Congress turns sights toward immigration
Oct. 12--LAKELAND -- President Donald Trump brought renewed attention to immigration with a letter he sent Sunday to Congress reaffirming his demand for a wall along the border with Mexico.
Meanwhile, the clock is ticking on a deadline for Congress to create a replacement for a program enacted by his predecessor that gave protections to young Americans brought illegally to the United States as children.
When Trump rescinded the Deferred Action for Children Arrivals program last month, he gave Congress six months to craft a new system for accommodating the 700,000 recipients of Deferred Action for Children Arrivals benefits, a group often called "Dreamers."
So now, with the clock ticking toward the end of Trump's six-month deadline, what are the prospects of legislation that would spare the Dreamers from rejoining the ranks of illegal residents in danger of deportation?
U.S. Rep. Darren Soto (D-Kissimmee), a leading advocate for Dreamers, said it all depends on the Republican leadership in Congress.
"I believe we have a narrow majority of members in Congress who would support a 'Dream Act' or something like it, comprised of all the Democrats and two dozen or so Republicans," Soto said by phone from Washington, D.C. "The key will be whether or not they'll get to the floor, and certainly we expect there to be a package of some border-security aspects, should one (bill) get to the floor."
Polk County's other two representatives, both Republicans, say they are sympathetic to the plight of DACA recipients, though they put more emphasis on the need for toughened border security.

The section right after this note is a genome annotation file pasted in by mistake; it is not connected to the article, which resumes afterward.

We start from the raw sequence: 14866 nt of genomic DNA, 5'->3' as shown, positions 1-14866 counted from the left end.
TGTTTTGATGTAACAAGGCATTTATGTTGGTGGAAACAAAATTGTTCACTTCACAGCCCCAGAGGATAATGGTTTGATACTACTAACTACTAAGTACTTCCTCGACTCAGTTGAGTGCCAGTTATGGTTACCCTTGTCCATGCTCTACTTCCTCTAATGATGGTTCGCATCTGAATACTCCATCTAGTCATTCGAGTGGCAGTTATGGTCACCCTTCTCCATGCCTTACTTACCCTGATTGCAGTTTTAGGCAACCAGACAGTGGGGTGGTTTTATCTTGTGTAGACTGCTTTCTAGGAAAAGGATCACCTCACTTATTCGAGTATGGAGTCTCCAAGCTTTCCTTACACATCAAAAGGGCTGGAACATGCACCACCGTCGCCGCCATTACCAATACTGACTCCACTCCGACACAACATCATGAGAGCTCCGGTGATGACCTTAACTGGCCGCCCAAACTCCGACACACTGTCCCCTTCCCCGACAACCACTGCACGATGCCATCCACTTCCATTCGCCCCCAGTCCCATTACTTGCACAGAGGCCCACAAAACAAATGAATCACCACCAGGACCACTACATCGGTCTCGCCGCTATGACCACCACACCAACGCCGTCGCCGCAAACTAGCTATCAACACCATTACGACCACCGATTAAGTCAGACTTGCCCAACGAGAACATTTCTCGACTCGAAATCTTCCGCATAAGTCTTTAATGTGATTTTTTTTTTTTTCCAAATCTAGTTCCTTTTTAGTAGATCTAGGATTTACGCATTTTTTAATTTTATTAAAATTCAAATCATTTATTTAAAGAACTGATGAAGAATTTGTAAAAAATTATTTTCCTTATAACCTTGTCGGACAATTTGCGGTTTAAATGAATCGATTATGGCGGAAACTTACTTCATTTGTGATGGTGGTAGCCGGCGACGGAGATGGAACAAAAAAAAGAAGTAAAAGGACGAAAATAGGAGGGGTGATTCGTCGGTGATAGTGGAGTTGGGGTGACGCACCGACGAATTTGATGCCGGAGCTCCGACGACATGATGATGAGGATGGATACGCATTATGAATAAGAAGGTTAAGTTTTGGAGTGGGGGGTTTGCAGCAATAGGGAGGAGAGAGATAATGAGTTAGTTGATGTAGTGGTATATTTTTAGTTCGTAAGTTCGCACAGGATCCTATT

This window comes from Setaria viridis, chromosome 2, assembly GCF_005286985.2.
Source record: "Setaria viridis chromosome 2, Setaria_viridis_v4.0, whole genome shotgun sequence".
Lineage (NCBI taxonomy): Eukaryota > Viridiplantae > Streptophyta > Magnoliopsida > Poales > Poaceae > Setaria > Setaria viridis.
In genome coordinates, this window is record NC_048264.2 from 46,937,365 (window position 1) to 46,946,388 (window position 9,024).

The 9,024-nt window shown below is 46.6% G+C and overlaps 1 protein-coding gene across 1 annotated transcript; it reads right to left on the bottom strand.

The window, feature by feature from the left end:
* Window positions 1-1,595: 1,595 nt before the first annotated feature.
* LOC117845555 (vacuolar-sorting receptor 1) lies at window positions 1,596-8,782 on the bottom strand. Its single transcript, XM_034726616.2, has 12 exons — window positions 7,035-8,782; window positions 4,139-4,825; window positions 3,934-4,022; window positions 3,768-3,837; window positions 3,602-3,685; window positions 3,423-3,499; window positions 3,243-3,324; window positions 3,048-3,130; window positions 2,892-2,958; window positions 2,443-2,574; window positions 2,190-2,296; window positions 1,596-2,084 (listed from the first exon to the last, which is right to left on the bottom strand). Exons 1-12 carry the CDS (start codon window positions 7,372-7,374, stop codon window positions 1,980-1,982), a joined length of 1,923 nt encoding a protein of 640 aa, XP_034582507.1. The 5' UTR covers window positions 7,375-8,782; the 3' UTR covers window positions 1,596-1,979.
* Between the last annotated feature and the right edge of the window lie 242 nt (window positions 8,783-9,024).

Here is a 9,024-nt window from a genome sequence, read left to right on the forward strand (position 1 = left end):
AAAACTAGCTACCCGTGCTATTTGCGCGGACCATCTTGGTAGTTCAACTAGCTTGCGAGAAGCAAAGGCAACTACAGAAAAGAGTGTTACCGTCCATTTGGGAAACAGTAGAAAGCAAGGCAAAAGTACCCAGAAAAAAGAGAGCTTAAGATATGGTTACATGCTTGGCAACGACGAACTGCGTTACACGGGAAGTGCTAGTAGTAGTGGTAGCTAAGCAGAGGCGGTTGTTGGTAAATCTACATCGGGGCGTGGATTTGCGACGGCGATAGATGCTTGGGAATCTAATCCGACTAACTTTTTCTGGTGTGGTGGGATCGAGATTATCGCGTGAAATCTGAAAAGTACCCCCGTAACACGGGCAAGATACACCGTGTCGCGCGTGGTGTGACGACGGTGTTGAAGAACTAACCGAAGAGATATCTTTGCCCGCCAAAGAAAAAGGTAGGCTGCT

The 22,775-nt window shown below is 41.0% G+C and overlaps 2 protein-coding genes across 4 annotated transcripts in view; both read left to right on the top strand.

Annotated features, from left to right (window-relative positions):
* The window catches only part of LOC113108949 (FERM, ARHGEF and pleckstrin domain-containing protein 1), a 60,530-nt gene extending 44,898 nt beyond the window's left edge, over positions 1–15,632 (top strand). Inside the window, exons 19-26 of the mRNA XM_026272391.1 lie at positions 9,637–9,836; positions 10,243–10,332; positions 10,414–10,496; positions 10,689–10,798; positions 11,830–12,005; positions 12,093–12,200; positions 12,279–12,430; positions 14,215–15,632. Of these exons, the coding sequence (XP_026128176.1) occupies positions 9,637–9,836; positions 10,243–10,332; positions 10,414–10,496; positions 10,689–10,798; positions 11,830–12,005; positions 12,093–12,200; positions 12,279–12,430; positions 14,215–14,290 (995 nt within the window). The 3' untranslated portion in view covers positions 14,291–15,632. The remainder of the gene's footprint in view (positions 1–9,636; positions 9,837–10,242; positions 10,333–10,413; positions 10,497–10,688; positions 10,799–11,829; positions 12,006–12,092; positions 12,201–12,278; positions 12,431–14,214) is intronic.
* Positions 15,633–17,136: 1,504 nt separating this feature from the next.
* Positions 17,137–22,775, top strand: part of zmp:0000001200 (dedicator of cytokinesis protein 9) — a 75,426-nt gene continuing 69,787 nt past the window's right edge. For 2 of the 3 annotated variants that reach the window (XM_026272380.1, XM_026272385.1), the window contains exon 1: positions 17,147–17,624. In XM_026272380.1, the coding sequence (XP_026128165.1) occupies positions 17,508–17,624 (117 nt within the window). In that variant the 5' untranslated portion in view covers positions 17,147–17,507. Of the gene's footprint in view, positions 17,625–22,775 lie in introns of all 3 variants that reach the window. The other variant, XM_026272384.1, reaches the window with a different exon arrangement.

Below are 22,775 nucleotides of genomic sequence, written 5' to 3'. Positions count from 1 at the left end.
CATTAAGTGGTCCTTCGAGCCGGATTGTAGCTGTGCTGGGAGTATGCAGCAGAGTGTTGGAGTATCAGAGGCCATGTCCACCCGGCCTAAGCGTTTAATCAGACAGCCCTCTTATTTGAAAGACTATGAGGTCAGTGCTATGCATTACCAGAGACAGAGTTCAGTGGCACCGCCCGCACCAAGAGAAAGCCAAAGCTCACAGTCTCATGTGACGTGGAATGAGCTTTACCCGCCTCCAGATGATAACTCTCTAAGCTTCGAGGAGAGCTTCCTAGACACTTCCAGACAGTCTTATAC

Dennis Ross (R-Lakeland) stressed the need for restricting the flow of illegal immigrants across the nation's southern border.
"We in the 15th District understand why so many immigrants seek to come to this country, which is exactly why we need to have a sensible system in place that secures the border and protects Americans from criminal activity," Ross said by email. "My concern is that we need to document all those who are here so that we can account for them."
Rep. Tom Rooney (R-Okeechobee), whose district extends north to Highland City, said the fate of Dreamers must be addressed as part of wider immigration reform, and that is a complicated task.
"As Congress deliberates these matters, I am hopeful that we can find a consensus that balances the need to prioritize border security and visa enforcement, rewards those who come here legally and ensures that children who came to this country through no fault of their own are not unfairly punished," Rooney said in an email. "Until the federal government acts to secure the border and enact real immigration reform, I fully support the rights of states -- including Florida -- to take action to protect their borders and enforce the laws of the land."
President Barack Obama established DACA by executive order in 2012. The program offered protection from deportation and allowed recipients to receive driver licenses and work permits that could be renewed every two years.
Those benefits were available to immigrants who had come to the country before age 16, were under age 31 and had committed no major crimes, among other requirements.
Nearly 800,000 residents nationwide attained DACA status, and Florida had the fourth-highest number of recipients. The Migration Policy Institute estimated that 8,000 Polk County residents met the program's criteria, though the number who applied and were approved is not known.
Soto, who has Puerto Rican ancestry, has adopted the travails of Dreamers as one of his signature issues. His district, covering Kissimmee, Haines City and southern Orange County, has a high Latino population.
"We're talking about tens of thousands of kids in Florida, including many in Polk County," Soto said "They're going to Polk State (College). They're starting new businesses. They're ambitious kids, and that's what really continues to drive me is that I believe this is the right thing to do for both our country and for them."